A Chicago emergency room doctor is urging people not to fly if they have the flu, but some travelers say the only way out of their flight involves paying a hefty price.
As flu season carries on, doctors are reporting more cases of the flu in people who have traveled recently.
“I've had several patients in the past two to three weeks who have tested positive for the flu, who have been traveling, who said they couldn't cancel their flight, it was too expensive, and they decided to travel anyway,” said emergency room physician Rachel Goldstein with Thorek Memorial Hospital.
Goldstein said she is urging people not to travel if they are sick and can avoid it.
“It spreads quickly,” she said. “It’s recycled air. Once that person coughs or sneezes that virus just flies in the air.”
Several airlines charge fees to cancel non-refundable tickets, but some offer flexibility for customers.
American Airlines said it reviews each situation on a case-by-case basis. The Delta website said cancellation fees for non-refundable tickets start at $200 and the remaining value is provided as credit to be used toward another ticket. However, Delta said it offers situational flexibility.
Southwest Airlines told NBC 5 is does not charge fees to change or cancel tickets. Funds may be available as a credit and there may be a fare difference if a customer rebooks a flight.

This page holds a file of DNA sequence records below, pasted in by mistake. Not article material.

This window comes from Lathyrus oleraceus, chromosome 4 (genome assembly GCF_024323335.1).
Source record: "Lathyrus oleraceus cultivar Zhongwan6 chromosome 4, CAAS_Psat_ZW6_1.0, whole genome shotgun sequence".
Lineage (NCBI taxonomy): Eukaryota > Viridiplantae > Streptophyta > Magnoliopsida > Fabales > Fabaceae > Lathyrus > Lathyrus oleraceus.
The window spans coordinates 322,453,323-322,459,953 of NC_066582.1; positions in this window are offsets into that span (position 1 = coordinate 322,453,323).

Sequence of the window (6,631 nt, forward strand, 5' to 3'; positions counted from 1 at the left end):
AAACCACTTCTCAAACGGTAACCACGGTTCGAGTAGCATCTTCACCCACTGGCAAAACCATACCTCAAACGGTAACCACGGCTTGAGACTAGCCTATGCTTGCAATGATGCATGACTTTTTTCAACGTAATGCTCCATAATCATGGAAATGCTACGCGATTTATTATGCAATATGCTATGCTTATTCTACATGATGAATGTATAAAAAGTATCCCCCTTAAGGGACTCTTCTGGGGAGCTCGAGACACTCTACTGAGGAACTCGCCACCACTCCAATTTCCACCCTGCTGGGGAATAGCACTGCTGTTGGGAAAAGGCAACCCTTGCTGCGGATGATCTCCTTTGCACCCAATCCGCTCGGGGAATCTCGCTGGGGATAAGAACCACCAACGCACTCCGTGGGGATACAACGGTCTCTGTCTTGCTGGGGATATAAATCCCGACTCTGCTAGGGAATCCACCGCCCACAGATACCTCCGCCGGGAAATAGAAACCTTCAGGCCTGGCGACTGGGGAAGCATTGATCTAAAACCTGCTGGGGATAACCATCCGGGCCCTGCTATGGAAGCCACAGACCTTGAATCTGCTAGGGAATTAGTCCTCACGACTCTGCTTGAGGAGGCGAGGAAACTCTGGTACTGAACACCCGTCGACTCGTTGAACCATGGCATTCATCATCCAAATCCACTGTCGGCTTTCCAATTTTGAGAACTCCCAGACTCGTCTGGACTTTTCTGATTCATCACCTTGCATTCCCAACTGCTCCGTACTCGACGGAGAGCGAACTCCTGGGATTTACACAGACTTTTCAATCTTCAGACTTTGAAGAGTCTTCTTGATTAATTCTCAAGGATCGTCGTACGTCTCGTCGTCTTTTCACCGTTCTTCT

“Always check the fine print to see what’s covered, but travel insurance is something that would help get your money back if you get sick and aren’t able to travel,” said travel expert Brett Snyder with Cranky Concierge.
According to Snyder, booking through a travel agency may provide a benefit because agents may have connections with airlines that could improve a sick customer’s chances for a cancellation fee waiver
Goldstein said those with a fever over 100 degrees should not get on a plane. It's a message echoed by the Centers for Disease Control and Prevention, which says "if you are sick with symptoms of influenza-like illness, you should not travel."
Symptoms include fever, cough, sore throat, runny nose, muscle or body aches, headache and fatigue, officials say. Some may also experience vomiting and diarrhea.
The CDC also notes that not everyone with the flu will experience a fever.
"If you are sick, stay home until at least 24 hours after you no longer have a fever, or signs of a fever without the use of a fever-reducing medicine, such as Tylenol," the CDC's website reads.
Goldstein said flu symptoms can last up to a week, and while it may be late in the season, it’s not too late to take precautions.
“The flu season can go into April,” she said. “You should get a flu shot now if you have not already.”
The CDC urges travelers to get vaccinated at least two weeks before travel.
Travel experts suggest contacting an airline’s customer relations department to explain the situation, but that won’t necessarily guarantee travelers won’t have to pay a fee.